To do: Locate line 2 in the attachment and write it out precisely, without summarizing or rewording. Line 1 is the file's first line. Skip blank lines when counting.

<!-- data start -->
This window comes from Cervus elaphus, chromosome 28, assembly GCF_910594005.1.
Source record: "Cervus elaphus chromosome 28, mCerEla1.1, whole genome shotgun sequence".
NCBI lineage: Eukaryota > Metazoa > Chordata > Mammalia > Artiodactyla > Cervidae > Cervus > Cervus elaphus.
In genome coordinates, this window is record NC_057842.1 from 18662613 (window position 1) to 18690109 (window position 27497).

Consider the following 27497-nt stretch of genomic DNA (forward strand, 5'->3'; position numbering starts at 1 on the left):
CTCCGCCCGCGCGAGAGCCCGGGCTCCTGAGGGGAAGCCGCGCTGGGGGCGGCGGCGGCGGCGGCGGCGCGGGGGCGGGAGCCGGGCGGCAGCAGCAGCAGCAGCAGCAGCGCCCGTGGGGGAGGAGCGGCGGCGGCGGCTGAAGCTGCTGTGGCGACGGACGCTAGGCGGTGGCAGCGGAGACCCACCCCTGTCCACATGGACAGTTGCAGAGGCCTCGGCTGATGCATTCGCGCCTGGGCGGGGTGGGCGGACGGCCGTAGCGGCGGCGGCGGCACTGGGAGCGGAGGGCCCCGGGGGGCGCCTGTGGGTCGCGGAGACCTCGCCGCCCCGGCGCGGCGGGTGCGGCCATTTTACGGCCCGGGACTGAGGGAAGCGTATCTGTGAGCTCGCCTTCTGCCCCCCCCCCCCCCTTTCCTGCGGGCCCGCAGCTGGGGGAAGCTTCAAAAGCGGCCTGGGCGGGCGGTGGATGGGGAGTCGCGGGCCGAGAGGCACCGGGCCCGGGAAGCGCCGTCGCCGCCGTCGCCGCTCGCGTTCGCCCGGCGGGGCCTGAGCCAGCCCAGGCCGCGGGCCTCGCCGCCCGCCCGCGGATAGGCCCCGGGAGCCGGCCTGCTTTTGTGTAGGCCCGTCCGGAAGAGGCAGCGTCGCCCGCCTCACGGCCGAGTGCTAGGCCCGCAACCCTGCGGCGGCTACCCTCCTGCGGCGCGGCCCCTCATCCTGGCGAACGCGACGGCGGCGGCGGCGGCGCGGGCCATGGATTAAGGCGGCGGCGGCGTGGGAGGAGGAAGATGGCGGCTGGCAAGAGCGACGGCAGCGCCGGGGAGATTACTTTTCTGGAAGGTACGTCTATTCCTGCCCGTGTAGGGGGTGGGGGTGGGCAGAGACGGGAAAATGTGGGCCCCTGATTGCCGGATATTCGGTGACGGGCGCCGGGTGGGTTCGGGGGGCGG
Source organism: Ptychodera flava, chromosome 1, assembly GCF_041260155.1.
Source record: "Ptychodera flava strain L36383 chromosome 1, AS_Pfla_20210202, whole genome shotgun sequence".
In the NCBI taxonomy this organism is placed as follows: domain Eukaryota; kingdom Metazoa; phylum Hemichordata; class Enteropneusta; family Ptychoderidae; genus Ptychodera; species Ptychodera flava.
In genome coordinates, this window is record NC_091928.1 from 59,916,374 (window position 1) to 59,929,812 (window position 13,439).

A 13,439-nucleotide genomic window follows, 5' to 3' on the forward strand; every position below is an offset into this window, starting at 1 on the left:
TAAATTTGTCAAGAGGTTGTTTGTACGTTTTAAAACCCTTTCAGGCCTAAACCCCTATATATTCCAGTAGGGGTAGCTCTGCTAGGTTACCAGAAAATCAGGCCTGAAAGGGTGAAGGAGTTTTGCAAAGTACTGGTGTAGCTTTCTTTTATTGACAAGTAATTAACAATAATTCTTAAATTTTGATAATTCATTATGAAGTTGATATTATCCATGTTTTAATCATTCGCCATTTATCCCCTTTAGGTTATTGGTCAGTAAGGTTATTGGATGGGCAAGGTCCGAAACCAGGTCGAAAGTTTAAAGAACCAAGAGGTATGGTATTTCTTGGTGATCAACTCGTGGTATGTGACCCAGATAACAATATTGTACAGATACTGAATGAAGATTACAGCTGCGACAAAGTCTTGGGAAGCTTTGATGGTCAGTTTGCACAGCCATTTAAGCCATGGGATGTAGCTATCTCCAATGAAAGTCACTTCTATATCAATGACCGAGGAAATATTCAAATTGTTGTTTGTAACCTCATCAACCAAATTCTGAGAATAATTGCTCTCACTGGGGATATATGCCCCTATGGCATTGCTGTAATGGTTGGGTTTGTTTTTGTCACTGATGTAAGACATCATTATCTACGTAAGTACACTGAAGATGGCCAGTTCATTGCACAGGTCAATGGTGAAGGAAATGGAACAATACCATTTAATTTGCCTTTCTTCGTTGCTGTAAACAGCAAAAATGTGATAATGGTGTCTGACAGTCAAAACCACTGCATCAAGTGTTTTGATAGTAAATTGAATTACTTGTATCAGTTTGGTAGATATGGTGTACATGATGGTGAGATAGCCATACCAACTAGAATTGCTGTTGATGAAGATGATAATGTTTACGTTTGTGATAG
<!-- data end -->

Source record: "Cervus elaphus chromosome 28, mCerEla1.1, whole genome shotgun sequence".